CONYERS — A proposal to rezone 93.5 acres at 1761 Klondike Road in Conyers from R1 to CRS for a 191-home subdivision was deferred Tuesday to give the developer, county and nearby residents time to work out several issues, including concerns about water runoff overflowing a nearby lake.
The property, which sits between Walker Lake Road and Smryna Road, is known by many in the area as the old Ledbetter Farm, and the property borders Walker Lake on its eastern side. Under its current R1 (single family residential) zoning, 105 homes could be built on the property. The developer, VI Land Sales LLC, is seeking a rezoning to CRS (Collaborative Residential Subdivision) in order to build 191 homes.
CRS zoning requires water and sewer capacity for the project and the developer will pay to have sewer lines run to the property. It also requires that 30% (27 acres) be undisturbed and maintained as green space.
The Rockdale County Board of Commissioners held a public hearing on the rezoning at its July 23 meeting. Planning and Zoning Director Kc Krzic said staff recommended approval, but that the Planning Commission voted 4-0 to recommend denial and urged the developer to talk with residents opposed to the rezoning.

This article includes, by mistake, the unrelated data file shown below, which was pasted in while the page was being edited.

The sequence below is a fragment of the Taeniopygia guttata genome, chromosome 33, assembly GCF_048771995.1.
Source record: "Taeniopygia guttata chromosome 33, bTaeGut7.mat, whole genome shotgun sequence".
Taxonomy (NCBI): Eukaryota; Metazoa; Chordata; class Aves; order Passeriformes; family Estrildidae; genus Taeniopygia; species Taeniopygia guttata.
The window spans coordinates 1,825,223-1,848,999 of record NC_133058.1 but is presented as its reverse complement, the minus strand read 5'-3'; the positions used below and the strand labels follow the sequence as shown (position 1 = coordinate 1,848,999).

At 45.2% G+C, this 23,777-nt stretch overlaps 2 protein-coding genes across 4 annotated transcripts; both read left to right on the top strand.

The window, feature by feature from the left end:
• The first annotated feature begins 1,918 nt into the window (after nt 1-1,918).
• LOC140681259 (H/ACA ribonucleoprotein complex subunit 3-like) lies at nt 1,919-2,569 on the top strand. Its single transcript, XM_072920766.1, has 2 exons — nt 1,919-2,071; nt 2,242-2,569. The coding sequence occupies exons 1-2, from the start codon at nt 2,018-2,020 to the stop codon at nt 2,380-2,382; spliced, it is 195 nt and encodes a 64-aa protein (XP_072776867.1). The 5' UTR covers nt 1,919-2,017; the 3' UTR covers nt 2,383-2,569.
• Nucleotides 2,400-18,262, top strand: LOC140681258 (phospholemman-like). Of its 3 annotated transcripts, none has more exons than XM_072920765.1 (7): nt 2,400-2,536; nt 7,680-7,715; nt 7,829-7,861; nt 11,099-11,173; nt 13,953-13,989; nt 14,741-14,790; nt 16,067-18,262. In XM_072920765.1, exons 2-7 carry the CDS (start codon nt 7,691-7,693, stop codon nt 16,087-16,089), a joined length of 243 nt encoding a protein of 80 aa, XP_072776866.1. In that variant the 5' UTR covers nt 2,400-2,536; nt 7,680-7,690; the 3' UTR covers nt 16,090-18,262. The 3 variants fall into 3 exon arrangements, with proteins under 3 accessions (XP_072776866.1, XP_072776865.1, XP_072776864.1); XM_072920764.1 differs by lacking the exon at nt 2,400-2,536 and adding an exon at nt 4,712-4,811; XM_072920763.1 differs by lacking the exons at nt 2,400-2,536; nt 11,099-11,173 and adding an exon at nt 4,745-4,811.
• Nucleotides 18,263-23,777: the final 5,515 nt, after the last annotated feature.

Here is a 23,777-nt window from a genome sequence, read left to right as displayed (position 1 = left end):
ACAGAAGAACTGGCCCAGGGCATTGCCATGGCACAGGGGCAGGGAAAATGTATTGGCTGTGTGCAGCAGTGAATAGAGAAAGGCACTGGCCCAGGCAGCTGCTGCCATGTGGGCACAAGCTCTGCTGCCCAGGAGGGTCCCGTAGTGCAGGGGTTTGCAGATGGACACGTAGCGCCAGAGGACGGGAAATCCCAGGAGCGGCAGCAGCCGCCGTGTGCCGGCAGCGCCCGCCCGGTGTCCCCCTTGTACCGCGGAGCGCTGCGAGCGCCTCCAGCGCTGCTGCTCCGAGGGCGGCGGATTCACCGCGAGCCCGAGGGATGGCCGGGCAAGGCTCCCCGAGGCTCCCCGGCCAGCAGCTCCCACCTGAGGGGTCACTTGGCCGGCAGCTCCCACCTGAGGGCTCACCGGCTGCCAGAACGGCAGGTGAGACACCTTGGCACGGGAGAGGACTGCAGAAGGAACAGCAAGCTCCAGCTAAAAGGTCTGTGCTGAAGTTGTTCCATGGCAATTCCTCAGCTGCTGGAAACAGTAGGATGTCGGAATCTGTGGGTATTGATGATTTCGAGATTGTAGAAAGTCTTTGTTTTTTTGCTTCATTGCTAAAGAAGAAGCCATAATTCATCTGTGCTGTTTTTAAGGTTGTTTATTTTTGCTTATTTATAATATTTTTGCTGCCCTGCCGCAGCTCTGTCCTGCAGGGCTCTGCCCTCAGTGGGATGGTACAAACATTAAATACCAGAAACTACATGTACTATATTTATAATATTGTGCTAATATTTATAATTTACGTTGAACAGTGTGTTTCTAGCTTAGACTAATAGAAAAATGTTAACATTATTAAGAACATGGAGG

Attorney John Nix, representing VI Land Sales, told the BOC the property has been zoned R1 for more than 20 years and that it is “turnkey ready” for development in R1, with no need for rezoning public hearings before the board. But, said Nix, under the CRS zoning they are seeking, the development will be much more environmentally friendly.
“The CRS zoning is to minimize stormwater runoff, erosion, and sedimentation by minimizing land disturbance and removal of mature trees and vegetation,” Nix said. “The 27 acres of undisturbed land will make a big difference as far as runoff, compared to clearing the land for R1 sites.
“CRS also requires 20-foot buffers with berms planted up to 6 feet along the side running parallel to Smyrna Road. On the eastern side that runs along the Walker Lake property, that would require us to have 50 feet of undisturbed buffer. The applicant is willing to go to a 100-foot buffer,” he noted. “That not only creates more visual screening, but it also creates a greater undisturbed area. We will lose six lots by doing that.”
Nix said his client is willing to have the increased buffer and two other conditions placed on the rezoning, as follows:
♦ The construction traffic will be limited to the Klondike Road entrance and will not go through the existing streets off Smyrna Road. That is access number one. No construction traffic will be allowed on Lee Drive or Smyrna Lane.
♦ There is a pocket park shown on the conceptual plan between lots 128 and 129. The county doesn’t want the pocket park there, so the pocket park will be shifted.
Five residents representing neighborhoods in the area spoke out against the rezoning. Their main concerns dealt with the development increasing stormwater runoff issues that they say they are already having to deal with from previous developments or poorly planned infrastructure; an increase in traffic on the two-lane roads; and the amount and quality of water flowing from the development into Walker Lake.